"… we wasted an entire day playing games, mucking about and banging drums.I am appalled that taxpayers are being asked to foot the bill for this when we are supposed to be fighting disease.”

A spokeswoman for Animal Health said,

"As well as strategy, aspects of the day focus on effective teamwork and how it can help Animal Health deliver better outcomes in the future.

"This was done in a fun and interesting way which involved staff doing activities together.”

Rob Mancini: Use a thermometer, and use it right

“A concierge is the Winnipeg equivalent of a geisha.”

I thought that line was so good on the television show, The Office, last night –when a few of the staff took a business trip to Winnipeg, Canada — that I wrote it down for future use.

So when telegenic public health inspector Robert Mancini of Winnipeg (former co-host of the television series Kitchen Crimes, right, pretty much as shown) e-mailed me about something he saw, I had my excuse to use the Winnipeg line.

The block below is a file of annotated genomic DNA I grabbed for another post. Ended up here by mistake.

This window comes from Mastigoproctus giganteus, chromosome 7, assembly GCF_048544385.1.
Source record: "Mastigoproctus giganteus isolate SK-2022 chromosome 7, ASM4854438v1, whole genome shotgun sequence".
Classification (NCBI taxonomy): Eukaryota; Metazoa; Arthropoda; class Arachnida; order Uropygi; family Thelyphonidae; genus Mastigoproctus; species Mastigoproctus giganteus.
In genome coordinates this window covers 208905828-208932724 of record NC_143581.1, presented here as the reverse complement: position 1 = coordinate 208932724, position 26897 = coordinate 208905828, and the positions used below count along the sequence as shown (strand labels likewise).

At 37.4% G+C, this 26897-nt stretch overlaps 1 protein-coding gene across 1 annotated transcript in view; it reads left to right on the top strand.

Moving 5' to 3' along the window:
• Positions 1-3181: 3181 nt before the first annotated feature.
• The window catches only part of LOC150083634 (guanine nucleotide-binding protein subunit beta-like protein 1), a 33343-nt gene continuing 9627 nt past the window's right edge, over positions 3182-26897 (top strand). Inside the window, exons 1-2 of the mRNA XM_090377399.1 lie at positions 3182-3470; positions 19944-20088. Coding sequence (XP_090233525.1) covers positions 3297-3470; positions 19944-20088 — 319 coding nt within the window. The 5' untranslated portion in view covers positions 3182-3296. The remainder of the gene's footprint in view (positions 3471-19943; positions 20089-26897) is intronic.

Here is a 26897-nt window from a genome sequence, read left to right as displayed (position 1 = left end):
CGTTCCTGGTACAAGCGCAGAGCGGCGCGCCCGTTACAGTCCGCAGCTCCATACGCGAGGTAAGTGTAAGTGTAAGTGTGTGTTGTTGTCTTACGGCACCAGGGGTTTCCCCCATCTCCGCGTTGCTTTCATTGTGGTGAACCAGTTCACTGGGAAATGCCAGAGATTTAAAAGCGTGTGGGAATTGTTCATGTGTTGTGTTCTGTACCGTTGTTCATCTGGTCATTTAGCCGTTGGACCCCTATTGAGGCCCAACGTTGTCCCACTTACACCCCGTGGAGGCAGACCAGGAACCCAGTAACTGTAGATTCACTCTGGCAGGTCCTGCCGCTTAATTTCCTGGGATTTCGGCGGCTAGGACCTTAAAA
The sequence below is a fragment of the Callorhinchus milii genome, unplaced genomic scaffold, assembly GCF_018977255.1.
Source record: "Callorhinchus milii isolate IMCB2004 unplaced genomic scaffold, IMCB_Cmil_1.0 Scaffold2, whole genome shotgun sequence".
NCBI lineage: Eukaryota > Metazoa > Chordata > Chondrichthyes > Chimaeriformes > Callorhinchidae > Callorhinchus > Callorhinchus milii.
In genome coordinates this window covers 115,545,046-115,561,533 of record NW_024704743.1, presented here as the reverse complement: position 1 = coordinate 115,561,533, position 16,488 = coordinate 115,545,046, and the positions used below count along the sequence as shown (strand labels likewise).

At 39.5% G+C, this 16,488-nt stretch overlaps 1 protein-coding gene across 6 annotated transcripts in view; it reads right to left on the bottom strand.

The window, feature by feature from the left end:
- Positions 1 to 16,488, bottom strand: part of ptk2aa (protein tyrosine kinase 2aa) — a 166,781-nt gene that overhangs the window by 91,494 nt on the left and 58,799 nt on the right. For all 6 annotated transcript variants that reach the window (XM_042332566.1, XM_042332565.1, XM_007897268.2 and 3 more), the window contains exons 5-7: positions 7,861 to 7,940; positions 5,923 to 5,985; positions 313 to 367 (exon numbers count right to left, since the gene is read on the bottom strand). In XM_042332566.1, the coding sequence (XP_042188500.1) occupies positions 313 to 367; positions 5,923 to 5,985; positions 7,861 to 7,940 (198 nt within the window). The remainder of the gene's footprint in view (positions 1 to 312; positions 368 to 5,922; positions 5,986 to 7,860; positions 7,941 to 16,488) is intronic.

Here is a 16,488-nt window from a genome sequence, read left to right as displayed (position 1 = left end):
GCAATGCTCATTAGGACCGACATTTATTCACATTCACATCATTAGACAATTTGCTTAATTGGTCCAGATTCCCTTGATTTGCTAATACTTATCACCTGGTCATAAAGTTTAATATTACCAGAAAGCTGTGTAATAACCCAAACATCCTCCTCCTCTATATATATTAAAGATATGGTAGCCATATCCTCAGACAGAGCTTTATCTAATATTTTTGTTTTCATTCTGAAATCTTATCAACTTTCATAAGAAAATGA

Rob writes:

“Yesterday, upon walking into a restaurant kitchen to perform a routine inspection, the chef was actually using a metal stem thermometer to determine doneness of a hamburger patty. Naturally, this excited me until I asked the chef what temperature he was aiming for. He said 130?? F. Lovely.

“Just because a chef has a thermometer and uses it once in a while doesn’t really mean anything, they need to be aware of proper cooking temperatures. The chef, assuming that I was a health inspector (I guess all my fancy gadgets gave that away) used the thermometer to impress me and perhaps gain some extra bonus points.  It almost did as I scurried over, maybe too excitedly, but sadly left disappointed. Let’s get people talking about food safety.”